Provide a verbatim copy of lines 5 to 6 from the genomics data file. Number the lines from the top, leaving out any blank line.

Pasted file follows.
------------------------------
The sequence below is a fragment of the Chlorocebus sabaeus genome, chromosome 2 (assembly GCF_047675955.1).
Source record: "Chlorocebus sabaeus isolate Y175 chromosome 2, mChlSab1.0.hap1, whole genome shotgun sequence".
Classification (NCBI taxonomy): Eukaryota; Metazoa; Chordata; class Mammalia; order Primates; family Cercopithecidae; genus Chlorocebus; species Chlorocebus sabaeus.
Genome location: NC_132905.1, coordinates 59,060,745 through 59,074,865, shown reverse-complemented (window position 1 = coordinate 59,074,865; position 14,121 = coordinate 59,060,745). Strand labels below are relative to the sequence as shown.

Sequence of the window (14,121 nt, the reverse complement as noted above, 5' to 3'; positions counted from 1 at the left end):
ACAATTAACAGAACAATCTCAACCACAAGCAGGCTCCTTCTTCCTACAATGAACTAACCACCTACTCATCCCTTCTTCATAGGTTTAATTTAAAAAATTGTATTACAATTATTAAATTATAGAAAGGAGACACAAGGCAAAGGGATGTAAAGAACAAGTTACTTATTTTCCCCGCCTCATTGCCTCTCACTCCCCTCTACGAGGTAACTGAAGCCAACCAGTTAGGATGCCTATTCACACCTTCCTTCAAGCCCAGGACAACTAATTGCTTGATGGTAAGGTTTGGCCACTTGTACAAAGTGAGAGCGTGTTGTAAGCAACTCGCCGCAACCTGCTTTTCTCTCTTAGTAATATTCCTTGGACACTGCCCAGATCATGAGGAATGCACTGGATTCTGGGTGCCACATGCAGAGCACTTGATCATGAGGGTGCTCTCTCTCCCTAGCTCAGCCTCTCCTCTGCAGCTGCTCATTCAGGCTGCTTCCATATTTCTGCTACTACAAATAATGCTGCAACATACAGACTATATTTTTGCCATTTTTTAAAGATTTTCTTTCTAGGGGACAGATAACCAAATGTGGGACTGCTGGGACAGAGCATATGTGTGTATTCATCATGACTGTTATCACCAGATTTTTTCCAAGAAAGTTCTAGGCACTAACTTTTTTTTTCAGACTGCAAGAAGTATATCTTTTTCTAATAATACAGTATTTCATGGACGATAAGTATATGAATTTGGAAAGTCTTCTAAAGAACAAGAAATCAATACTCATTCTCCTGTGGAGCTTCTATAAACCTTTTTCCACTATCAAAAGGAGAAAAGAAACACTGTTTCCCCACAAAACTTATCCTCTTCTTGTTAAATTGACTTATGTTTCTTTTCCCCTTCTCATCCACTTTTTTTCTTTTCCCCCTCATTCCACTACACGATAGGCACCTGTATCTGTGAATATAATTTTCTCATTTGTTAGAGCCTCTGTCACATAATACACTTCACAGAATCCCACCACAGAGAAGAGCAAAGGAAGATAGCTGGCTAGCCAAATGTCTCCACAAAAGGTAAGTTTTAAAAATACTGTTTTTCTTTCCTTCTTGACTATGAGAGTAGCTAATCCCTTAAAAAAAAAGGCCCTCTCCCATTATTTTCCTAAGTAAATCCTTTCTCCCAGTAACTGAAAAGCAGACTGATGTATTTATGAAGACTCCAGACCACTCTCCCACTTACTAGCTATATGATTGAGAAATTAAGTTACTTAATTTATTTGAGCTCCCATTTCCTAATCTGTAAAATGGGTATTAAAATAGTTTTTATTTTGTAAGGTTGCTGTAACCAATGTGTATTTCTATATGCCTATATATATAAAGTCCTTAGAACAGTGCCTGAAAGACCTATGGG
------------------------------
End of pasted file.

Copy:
Sequence of the window (14,121 nt, the reverse complement as noted above, 5' to 3'; positions counted from 1 at the left end):
ACAATTAACAGAACAATCTCAACCACAAGCAGGCTCCTTCTTCCTACAATGAACTAACCACCTACTCATCCCTTCTTCATAGGTTTAATTTAAAAAATTGTATTACAATTATTAAATTATAGAAAGGAGACACAAGGCAAAGGGATGTAAAGAACAAGTTACTTATTTTCCCCGCCTCATTGCCTCTCACTCCCCTCTACGAGGTAACTGAAGCCAACCAGTTAGGATGCCTATTCACACCTTCCTTCAAGCCCAGGACAACTAATTGCTTGATGGTAAGGTTTGGCCACTTGTACAAAGTGAGAGCGTGTTGTAAGCAACTCGCCGCAACCTGCTTTTCTCTCTTAGTAATATTCCTTGGACACTGCCCAGATCATGAGGAATGCACTGGATTCTGGGTGCCACATGCAGAGCACTTGATCATGAGGGTGCTCTCTCTCCCTAGCTCAGCCTCTCCTCTGCAGCTGCTCATTCAGGCTGCTTCCATATTTCTGCTACTACAAATAATGCTGCAACATACAGACTATATTTTTGCCATTTTTTAAAGATTTTCTTTCTAGGGGACAGATAACCAAATGTGGGACTGCTGGGACAGAGCATATGTGTGTATTCATCATGACTGTTATCACCAGATTTTTTCCAAGAAAGTTCTAGGCACTAACTTTTTTTTTCAGACTGCAAGAAGTATATCTTTTTCTAATAATACAGTATTTCATGGACGATAAGTATATGAATTTGGAAAGTCTTCTAAAGAACAAGAAATCAATACTCATTCTCCTGTGGAGCTTCTATAAACCTTTTTCCACTATCAAAAGGAGAAAAGAAACACTGTTTCCCCACAAAACTTATCCTCTTCTTGTTAAATTGACTTATGTTTCTTTTCCCCTTCTCATCCACTTTTTTTCTTTTCCCCCTCATTCCACTACACGATAGGCACCTGTATCTGTGAATATAATTTTCTCATTTGTTAGAGCCTCTGTCACATAATACACTTCACAGAATCCCACCACAGAGAAGAGCAAAGGAAGATAGCTGGCTAGCCAAATGTCTCCACAAAAGGTAAGTTTTAAAAATACTGTTTTTCTTTCCTTCTTGACTATGAGAGTAGCTAATCCCTTAAAAAAAAAGGCCCTCTCCCATTATTTTCCTAAGTAAATCCTTTCTCCCAGTAACTGAAAAGCAGACTGATGTATTTATGAAGACTCCAGACCACTCTCCCACTTACTAGCTATATGATTGAGAAATTAAGTTACTTAATTTATTTGAGCTCCCATTTCCTAATCTGTAAAATGGGTATTAAAATAGTTTTTATTTTGTAAGGTTGCTGTAACCAATGTGTATTTCTATATGCCTATATATATAAAGTCCTTAGAACAGTGCCTGAAAGACCTATGGG